Aquarium of the Pacific - Online Learning Center - Species Print Sheet
Magellanic Penguins are medium-sized, temperate water, migratory penguins. In the austral summer they are found in large and small land-based breeding colonies. In the winter season they are at sea foraging, often following schools of their preferred food, anchovy. These penguins are in the genus Spheniscus which means ‘wedge-shaped,’ referring to the tail. They are one of four species in the genus that are called banded penguins in reference to the distinctive black and white bands around their faces and bodies. Their relatives are the African Penguin (S. demersus), Galapagos Penguin (S. mendiculus), and Humboldt Penguin (S. humboldti).
At the Aquarium
The Aquarium’s June Keyes Penguin Habitat is home to Magellanic Penguins. Some of the penguins came from a captive breeding programs at organizations in California. Others were found stranded on beaches in Brazil. After rehabilitation it was determined that they would not survive if returned to the wild.
From March 1 to about July 1 our penguins will be breeding. During this time human interactions with the penguins will be minimized.
The Aquarium of the Pacific participates in the American Zoos and Aquariums species survival program for Magellanic Penguins and nesting burrows have been provided in the Keyes habitat. Our Magellanic Penguins will have a breeding season opposite of that of wild penguins in the Southern Hemisphere.
Our penguins are fed herring, capelin, and squid (rarely). Each penguin gets a measured amount of food that is increased during breeding season and before they molt.
September to mid-April breeding season: Islands off Chilean coast including Juan Fernandez Islands, along coast of southern Chile to islands off Cape Horn, South Atlantic Patagonia coast of Argentina as far north as Valdez Peninsula, and the Falkland Islands. Mid-April to September non-breeding winter season: migrate from breeding ranges north to Peru and the coast of Brazil rarely as far as Rio de Janeiro on the Brazilian coast and back.
During the breeding season the habitats of Magellanic Penguins are dependent on geographic location. They can be found nesting on coastal beaches, sandy dunes or hills of clay, on cliff faces, grassy slopes, in forested areas, and areas with small bushes. During the non-breeding season, they are usually found in ocean waters swimming up to 250 km (155 mi) offshore.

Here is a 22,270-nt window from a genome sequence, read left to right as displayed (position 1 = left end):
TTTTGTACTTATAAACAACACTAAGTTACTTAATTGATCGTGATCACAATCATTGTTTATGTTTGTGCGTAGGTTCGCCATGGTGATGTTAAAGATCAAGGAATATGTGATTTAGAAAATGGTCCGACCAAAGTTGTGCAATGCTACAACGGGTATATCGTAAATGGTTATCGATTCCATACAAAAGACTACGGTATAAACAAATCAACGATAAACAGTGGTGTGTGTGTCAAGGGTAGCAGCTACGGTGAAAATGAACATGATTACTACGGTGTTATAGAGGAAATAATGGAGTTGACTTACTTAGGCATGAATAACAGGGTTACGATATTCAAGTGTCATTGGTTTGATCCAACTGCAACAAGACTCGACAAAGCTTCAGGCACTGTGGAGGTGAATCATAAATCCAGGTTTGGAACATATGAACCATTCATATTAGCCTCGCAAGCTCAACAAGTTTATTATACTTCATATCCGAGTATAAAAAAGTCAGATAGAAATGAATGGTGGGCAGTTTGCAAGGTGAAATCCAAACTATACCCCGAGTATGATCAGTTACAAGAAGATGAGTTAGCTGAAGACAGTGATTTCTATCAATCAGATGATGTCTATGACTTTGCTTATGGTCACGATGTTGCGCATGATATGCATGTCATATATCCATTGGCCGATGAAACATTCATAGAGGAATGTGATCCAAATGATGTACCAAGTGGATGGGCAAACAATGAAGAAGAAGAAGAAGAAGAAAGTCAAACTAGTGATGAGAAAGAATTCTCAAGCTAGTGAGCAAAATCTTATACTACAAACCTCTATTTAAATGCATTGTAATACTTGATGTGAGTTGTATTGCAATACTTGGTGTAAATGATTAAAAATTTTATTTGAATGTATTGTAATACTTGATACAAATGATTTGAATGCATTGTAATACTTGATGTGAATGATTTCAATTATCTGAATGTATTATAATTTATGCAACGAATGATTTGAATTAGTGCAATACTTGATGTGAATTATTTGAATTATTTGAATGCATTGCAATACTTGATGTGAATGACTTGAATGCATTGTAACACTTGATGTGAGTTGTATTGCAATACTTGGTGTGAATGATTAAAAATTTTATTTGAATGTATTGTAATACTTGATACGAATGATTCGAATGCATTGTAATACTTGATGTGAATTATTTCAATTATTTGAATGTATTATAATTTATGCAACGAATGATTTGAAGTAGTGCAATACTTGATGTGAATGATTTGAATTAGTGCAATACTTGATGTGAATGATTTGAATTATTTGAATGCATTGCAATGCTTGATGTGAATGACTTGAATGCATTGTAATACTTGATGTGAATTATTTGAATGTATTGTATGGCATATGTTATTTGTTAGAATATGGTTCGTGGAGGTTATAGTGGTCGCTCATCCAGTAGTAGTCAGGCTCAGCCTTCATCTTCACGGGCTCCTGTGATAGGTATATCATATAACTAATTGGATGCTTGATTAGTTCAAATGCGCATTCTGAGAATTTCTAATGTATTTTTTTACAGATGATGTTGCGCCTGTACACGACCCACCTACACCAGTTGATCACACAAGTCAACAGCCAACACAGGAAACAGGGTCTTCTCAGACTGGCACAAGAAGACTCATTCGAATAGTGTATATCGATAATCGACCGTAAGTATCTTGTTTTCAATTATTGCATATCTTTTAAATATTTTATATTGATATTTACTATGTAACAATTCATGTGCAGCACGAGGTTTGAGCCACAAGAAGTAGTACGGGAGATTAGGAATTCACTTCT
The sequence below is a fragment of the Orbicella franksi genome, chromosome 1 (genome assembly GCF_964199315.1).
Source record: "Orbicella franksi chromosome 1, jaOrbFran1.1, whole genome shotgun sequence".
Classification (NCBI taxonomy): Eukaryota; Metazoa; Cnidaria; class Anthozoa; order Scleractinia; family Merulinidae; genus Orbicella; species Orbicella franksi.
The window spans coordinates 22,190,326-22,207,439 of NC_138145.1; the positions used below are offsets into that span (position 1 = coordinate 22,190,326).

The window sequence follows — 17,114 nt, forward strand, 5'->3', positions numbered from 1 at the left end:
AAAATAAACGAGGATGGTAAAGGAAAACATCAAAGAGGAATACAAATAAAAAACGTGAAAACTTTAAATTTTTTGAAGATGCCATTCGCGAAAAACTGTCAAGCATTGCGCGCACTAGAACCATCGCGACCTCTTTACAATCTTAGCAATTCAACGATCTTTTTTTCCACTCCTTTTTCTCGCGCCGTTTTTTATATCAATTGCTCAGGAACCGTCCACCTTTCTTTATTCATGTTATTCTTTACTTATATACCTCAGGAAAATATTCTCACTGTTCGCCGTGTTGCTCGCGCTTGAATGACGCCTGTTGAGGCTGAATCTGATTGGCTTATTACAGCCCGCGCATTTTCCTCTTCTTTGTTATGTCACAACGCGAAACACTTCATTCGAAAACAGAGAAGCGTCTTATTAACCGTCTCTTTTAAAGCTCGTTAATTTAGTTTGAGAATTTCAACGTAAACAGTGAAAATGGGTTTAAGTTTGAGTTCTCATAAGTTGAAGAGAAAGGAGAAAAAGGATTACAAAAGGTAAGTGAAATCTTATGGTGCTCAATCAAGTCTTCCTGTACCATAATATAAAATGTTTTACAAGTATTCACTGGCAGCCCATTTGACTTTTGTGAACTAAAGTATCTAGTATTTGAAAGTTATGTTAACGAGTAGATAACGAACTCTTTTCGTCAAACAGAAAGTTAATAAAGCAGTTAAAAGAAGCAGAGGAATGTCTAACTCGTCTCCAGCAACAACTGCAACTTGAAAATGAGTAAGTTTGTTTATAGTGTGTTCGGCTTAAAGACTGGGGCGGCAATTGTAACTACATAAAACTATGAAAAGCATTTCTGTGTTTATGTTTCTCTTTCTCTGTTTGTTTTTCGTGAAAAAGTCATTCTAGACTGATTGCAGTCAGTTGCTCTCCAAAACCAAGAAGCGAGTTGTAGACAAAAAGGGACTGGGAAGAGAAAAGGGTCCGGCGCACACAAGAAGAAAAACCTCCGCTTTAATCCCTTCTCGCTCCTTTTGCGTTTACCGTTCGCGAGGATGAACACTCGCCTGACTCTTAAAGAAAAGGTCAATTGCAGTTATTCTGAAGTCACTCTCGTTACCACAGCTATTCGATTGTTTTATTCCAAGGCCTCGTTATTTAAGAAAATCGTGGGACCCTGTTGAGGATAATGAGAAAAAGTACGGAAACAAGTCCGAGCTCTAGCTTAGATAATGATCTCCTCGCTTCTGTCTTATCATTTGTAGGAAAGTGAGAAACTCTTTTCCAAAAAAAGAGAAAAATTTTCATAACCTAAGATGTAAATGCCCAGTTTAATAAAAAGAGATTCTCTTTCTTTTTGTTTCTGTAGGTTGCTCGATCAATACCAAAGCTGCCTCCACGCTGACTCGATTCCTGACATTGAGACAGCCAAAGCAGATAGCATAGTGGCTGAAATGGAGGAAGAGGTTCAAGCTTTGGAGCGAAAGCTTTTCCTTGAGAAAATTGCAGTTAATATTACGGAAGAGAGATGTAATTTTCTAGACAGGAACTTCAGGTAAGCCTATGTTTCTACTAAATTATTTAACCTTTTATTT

These penguins have a fairly large head, short neck, elongated body with a short wedge-shaped tail, webbed feet set back on the body, and elongated flippers (wings) with a fused wrist joint. Adults and juveniles have the typical black back and white breast and stomach of penguins in general.
Magellanic Penguins have very dense feathers: more than 452 per square centimeter (70 per square inch). Adult Magellanic Penguins have scattered black spots on the breast. They have a symmetrical white band around the mostly black face. The band originates at each eye, arches back on the sides of the black head, and comes together at the throat. They also have two bands crossing the front. One band is a wide black strip under the chin and another is in the shape of an upside down horseshoe on the stomach. Juveniles have only one band. Flippers are black above with white edges, and pale pinkish-white below. During the breeding season, adults lose feathers from around the eyes and hooked bill exposing a patch of pink skin with a dark pigmented center area.
Before developing adult plumage, juveniles have a range of white to dark gray patches on their cheeks and two layers of down. Young birds usually have a blotched pattern on their feet, which fades as they age. The down of chicks is gray-blue on the back and a more faded gray-blue whitish color on the abdomen and chest.
Standing height when full grown: 61-76 cm (24-30 in).
Length, a measurement from tip of the beak to the tail, usually several inches longer.
Weight: 3.8-6.5 kg (8.3-14.3 lb). Males are usually slightly larger. Weight varies seasonally, dropping during breeding and land phase of the molting seasons.